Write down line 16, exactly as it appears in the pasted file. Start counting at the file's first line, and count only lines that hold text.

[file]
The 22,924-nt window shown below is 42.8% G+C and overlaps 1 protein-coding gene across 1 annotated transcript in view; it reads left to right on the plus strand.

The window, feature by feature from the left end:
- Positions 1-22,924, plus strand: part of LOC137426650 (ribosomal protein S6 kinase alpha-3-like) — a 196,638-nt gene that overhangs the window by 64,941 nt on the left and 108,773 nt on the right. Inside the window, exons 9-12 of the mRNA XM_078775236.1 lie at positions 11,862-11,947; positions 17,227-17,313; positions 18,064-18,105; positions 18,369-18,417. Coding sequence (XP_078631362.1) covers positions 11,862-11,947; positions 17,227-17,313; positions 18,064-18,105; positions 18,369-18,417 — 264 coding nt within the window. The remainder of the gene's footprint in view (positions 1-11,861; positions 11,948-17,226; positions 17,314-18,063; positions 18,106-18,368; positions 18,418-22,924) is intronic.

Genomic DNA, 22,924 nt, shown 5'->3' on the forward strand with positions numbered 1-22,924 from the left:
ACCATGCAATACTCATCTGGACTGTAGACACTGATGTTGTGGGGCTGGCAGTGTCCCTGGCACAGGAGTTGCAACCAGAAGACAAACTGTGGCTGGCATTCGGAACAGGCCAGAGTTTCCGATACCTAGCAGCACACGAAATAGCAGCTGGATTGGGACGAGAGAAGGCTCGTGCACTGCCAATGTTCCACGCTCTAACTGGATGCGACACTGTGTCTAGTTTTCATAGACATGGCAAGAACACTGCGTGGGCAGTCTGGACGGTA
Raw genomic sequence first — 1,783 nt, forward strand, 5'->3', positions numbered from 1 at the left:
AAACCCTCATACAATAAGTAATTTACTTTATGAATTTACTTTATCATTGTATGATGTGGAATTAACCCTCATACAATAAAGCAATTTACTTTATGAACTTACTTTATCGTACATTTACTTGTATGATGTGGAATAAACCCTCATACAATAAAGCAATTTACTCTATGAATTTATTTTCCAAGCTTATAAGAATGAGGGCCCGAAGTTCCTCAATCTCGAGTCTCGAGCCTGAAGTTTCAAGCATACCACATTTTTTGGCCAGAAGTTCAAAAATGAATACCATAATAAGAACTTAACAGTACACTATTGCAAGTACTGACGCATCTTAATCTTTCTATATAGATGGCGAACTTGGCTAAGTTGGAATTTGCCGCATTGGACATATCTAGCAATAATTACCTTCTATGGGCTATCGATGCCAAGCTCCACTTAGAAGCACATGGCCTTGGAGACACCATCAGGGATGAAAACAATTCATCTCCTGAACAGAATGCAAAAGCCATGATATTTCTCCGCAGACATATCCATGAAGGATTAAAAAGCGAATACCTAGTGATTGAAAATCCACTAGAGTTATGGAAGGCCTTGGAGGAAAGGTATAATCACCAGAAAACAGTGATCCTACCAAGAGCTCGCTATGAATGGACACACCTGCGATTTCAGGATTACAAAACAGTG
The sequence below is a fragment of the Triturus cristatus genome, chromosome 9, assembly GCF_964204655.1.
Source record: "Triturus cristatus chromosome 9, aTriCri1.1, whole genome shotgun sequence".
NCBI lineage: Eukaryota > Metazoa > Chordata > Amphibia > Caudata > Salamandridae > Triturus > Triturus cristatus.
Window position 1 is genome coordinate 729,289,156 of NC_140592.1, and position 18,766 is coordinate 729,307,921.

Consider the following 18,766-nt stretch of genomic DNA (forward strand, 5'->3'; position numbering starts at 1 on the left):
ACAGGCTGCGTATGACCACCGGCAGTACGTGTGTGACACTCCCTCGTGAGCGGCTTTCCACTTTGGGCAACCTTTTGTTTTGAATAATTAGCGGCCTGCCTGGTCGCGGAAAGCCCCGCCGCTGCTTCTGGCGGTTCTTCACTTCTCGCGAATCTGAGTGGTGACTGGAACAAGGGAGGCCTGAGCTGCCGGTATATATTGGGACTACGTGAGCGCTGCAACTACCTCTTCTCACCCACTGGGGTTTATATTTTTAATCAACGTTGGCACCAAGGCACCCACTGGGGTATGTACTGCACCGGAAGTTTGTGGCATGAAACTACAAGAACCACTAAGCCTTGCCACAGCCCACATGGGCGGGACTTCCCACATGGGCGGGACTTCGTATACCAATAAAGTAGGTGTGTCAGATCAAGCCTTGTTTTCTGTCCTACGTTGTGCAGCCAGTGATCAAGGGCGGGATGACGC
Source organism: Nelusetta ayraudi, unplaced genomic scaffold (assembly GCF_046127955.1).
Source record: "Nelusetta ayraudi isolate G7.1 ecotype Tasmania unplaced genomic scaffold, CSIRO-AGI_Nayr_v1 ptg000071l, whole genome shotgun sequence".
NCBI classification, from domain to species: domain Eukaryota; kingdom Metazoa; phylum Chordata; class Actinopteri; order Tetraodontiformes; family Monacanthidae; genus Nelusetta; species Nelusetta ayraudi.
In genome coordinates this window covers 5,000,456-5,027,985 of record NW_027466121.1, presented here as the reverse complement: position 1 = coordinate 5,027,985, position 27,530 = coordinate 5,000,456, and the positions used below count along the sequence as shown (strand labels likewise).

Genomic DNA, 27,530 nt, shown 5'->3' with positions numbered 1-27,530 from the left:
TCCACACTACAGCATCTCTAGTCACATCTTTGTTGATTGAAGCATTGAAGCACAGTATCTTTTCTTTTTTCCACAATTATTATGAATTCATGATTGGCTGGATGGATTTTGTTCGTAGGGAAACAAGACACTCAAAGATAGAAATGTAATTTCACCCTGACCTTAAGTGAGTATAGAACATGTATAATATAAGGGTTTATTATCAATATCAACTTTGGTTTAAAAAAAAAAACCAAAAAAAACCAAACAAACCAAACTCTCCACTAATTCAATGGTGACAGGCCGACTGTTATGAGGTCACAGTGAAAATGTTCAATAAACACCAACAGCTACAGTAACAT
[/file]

NCBI classification, from domain to species: domain Eukaryota; kingdom Metazoa; phylum Chordata; class Actinopteri; order Tetraodontiformes; family Monacanthidae; genus Nelusetta; species Nelusetta ayraudi.